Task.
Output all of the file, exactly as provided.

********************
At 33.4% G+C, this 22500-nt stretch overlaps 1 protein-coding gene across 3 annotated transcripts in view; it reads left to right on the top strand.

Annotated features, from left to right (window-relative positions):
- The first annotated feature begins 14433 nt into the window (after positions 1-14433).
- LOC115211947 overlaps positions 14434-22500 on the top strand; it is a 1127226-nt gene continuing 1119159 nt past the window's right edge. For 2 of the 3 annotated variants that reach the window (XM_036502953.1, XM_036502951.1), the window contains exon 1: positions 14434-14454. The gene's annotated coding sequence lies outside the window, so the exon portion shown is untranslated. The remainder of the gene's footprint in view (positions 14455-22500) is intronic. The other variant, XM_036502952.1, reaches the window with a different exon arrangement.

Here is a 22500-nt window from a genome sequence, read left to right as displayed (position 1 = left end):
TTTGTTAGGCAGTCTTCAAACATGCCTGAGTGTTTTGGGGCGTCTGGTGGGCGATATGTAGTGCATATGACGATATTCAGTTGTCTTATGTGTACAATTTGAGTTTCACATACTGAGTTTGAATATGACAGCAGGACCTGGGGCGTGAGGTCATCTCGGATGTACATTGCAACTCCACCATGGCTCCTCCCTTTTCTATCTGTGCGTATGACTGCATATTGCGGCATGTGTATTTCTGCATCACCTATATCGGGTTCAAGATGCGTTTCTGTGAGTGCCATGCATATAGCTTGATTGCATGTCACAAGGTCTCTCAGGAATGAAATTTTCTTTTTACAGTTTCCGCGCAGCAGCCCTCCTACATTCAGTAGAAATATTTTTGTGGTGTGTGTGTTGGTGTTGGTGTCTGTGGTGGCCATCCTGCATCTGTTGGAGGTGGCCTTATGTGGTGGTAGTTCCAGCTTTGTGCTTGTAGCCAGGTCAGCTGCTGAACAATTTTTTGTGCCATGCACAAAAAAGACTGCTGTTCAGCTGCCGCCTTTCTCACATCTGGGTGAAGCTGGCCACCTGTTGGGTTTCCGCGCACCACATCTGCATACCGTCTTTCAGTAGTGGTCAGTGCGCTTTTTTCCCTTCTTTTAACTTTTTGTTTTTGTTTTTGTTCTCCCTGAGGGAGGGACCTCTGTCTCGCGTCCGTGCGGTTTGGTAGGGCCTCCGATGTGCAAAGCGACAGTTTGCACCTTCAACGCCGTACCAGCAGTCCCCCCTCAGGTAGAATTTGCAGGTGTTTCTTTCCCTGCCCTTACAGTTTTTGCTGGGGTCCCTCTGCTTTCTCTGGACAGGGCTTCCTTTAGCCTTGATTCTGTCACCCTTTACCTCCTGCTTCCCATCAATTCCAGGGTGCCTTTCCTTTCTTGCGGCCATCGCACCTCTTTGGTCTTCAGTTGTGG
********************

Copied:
At 33.4% G+C, this 22500-nt stretch overlaps 1 protein-coding gene across 3 annotated transcripts in view; it reads left to right on the top strand.

Annotated features, from left to right (window-relative positions):
- The first annotated feature begins 14433 nt into the window (after positions 1-14433).
- LOC115211947 overlaps positions 14434-22500 on the top strand; it is a 1127226-nt gene continuing 1119159 nt past the window's right edge. For 2 of the 3 annotated variants that reach the window (XM_036502953.1, XM_036502951.1), the window contains exon 1: positions 14434-14454. The gene's annotated coding sequence lies outside the window, so the exon portion shown is untranslated. The remainder of the gene's footprint in view (positions 14455-22500) is intronic. The other variant, XM_036502952.1, reaches the window with a different exon arrangement.

Here is a 22500-nt window from a genome sequence, read left to right as displayed (position 1 = left end):
TTTGTTAGGCAGTCTTCAAACATGCCTGAGTGTTTTGGGGCGTCTGGTGGGCGATATGTAGTGCATATGACGATATTCAGTTGTCTTATGTGTACAATTTGAGTTTCACATACTGAGTTTGAATATGACAGCAGGACCTGGGGCGTGAGGTCATCTCGGATGTACATTGCAACTCCACCATGGCTCCTCCCTTTTCTATCTGTGCGTATGACTGCATATTGCGGCATGTGTATTTCTGCATCACCTATATCGGGTTCAAGATGCGTTTCTGTGAGTGCCATGCATATAGCTTGATTGCATGTCACAAGGTCTCTCAGGAATGAAATTTTCTTTTTACAGTTTCCGCGCAGCAGCCCTCCTACATTCAGTAGAAATATTTTTGTGGTGTGTGTGTTGGTGTTGGTGTCTGTGGTGGCCATCCTGCATCTGTTGGAGGTGGCCTTATGTGGTGGTAGTTCCAGCTTTGTGCTTGTAGCCAGGTCAGCTGCTGAACAATTTTTTGTGCCATGCACAAAAAAGACTGCTGTTCAGCTGCCGCCTTTCTCACATCTGGGTGAAGCTGGCCACCTGTTGGGTTTCCGCGCACCACATCTGCATACCGTCTTTCAGTAGTGGTCAGTGCGCTTTTTTCCCTTCTTTTAACTTTTTGTTTTTGTTTTTGTTCTCCCTGAGGGAGGGACCTCTGTCTCGCGTCCGTGCGGTTTGGTAGGGCCTCCGATGTGCAAAGCGACAGTTTGCACCTTCAACGCCGTACCAGCAGTCCCCCCTCAGGTAGAATTTGCAGGTGTTTCTTTCCCTGCCCTTACAGTTTTTGCTGGGGTCCCTCTGCTTTCTCTGGACAGGGCTTCCTTTAGCCTTGATTCTGTCACCCTTTACCTCCTGCTTCCCATCAATTCCAGGGTGCCTTTCCTTTCTTGCGGCCATCGCACCTCTTTGGTCTTCAGTTGTGG